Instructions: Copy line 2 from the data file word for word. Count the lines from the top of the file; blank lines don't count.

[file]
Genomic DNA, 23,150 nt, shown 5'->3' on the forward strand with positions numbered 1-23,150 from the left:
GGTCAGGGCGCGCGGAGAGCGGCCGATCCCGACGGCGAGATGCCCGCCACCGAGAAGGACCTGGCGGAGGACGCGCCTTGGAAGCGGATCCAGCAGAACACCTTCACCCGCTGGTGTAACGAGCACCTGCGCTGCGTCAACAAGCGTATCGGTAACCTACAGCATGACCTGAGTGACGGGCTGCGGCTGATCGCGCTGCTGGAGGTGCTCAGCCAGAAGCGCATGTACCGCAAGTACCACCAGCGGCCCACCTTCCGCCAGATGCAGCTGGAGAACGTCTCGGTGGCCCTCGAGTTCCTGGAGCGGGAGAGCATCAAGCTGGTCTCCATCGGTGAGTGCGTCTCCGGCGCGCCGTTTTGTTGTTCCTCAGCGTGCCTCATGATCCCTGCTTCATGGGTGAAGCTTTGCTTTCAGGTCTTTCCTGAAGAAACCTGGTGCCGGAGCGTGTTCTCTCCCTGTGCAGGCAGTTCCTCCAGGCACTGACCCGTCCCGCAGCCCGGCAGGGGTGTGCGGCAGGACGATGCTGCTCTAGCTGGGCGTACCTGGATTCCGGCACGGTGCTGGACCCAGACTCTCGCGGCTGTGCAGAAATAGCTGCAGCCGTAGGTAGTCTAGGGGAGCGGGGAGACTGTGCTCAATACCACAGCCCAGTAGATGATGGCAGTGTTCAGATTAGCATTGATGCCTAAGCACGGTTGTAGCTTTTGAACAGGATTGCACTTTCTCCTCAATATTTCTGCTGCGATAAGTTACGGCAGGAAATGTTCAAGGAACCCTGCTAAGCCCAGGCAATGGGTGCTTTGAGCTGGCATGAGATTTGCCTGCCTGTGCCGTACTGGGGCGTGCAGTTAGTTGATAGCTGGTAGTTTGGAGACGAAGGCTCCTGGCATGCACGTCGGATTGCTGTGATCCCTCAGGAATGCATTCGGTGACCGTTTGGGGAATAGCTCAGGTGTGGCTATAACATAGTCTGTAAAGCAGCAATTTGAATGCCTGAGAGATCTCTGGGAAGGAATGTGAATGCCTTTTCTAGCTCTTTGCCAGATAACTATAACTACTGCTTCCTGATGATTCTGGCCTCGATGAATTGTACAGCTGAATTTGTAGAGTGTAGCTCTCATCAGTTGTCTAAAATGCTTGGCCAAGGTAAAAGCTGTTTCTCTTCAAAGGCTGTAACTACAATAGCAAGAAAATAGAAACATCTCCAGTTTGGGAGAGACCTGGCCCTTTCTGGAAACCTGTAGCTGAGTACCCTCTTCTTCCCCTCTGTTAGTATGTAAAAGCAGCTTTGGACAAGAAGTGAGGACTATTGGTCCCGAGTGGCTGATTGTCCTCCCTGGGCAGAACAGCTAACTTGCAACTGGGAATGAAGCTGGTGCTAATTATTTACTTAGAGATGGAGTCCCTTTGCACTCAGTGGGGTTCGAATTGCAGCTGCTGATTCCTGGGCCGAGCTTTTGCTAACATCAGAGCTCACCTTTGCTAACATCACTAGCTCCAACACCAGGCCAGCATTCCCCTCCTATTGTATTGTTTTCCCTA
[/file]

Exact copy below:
GGTCAGGGCGCGCGGAGAGCGGCCGATCCCGACGGCGAGATGCCCGCCACCGAGAAGGACCTGGCGGAGGACGCGCCTTGGAAGCGGATCCAGCAGAACACCTTCACCCGCTGGTGTAACGAGCACCTGCGCTGCGTCAACAAGCGTATCGGTAACCTACAGCATGACCTGAGTGACGGGCTGCGGCTGATCGCGCTGCTGGAGGTGCTCAGCCAGAAGCGCATGTACCGCAAGTACCACCAGCGGCCCACCTTCCGCCAGATGCAGCTGGAGAACGTCTCGGTGGCCCTCGAGTTCCTGGAGCGGGAGAGCATCAAGCTGGTCTCCATCGGTGAGTGCGTCTCCGGCGCGCCGTTTTGTTGTTCCTCAGCGTGCCTCATGATCCCTGCTTCATGGGTGAAGCTTTGCTTTCAGGTCTTTCCTGAAGAAACCTGGTGCCGGAGCGTGTTCTCTCCCTGTGCAGGCAGTTCCTCCAGGCACTGACCCGTCCCGCAGCCCGGCAGGGGTGTGCGGCAGGACGATGCTGCTCTAGCTGGGCGTACCTGGATTCCGGCACGGTGCTGGACCCAGACTCTCGCGGCTGTGCAGAAATAGCTGCAGCCGTAGGTAGTCTAGGGGAGCGGGGAGACTGTGCTCAATACCACAGCCCAGTAGATGATGGCAGTGTTCAGATTAGCATTGATGCCTAAGCACGGTTGTAGCTTTTGAACAGGATTGCACTTTCTCCTCAATATTTCTGCTGCGATAAGTTACGGCAGGAAATGTTCAAGGAACCCTGCTAAGCCCAGGCAATGGGTGCTTTGAGCTGGCATGAGATTTGCCTGCCTGTGCCGTACTGGGGCGTGCAGTTAGTTGATAGCTGGTAGTTTGGAGACGAAGGCTCCTGGCATGCACGTCGGATTGCTGTGATCCCTCAGGAATGCATTCGGTGACCGTTTGGGGAATAGCTCAGGTGTGGCTATAACATAGTCTGTAAAGCAGCAATTTGAATGCCTGAGAGATCTCTGGGAAGGAATGTGAATGCCTTTTCTAGCTCTTTGCCAGATAACTATAACTACTGCTTCCTGATGATTCTGGCCTCGATGAATTGTACAGCTGAATTTGTAGAGTGTAGCTCTCATCAGTTGTCTAAAATGCTTGGCCAAGGTAAAAGCTGTTTCTCTTCAAAGGCTGTAACTACAATAGCAAGAAAATAGAAACATCTCCAGTTTGGGAGAGACCTGGCCCTTTCTGGAAACCTGTAGCTGAGTACCCTCTTCTTCCCCTCTGTTAGTATGTAAAAGCAGCTTTGGACAAGAAGTGAGGACTATTGGTCCCGAGTGGCTGATTGTCCTCCCTGGGCAGAACAGCTAACTTGCAACTGGGAATGAAGCTGGTGCTAATTATTTACTTAGAGATGGAGTCCCTTTGCACTCAGTGGGGTTCGAATTGCAGCTGCTGATTCCTGGGCCGAGCTTTTGCTAACATCAGAGCTCACCTTTGCTAACATCACTAGCTCCAACACCAGGCCAGCATTCCCCTCCTATTGTATTGTTTTCCCTA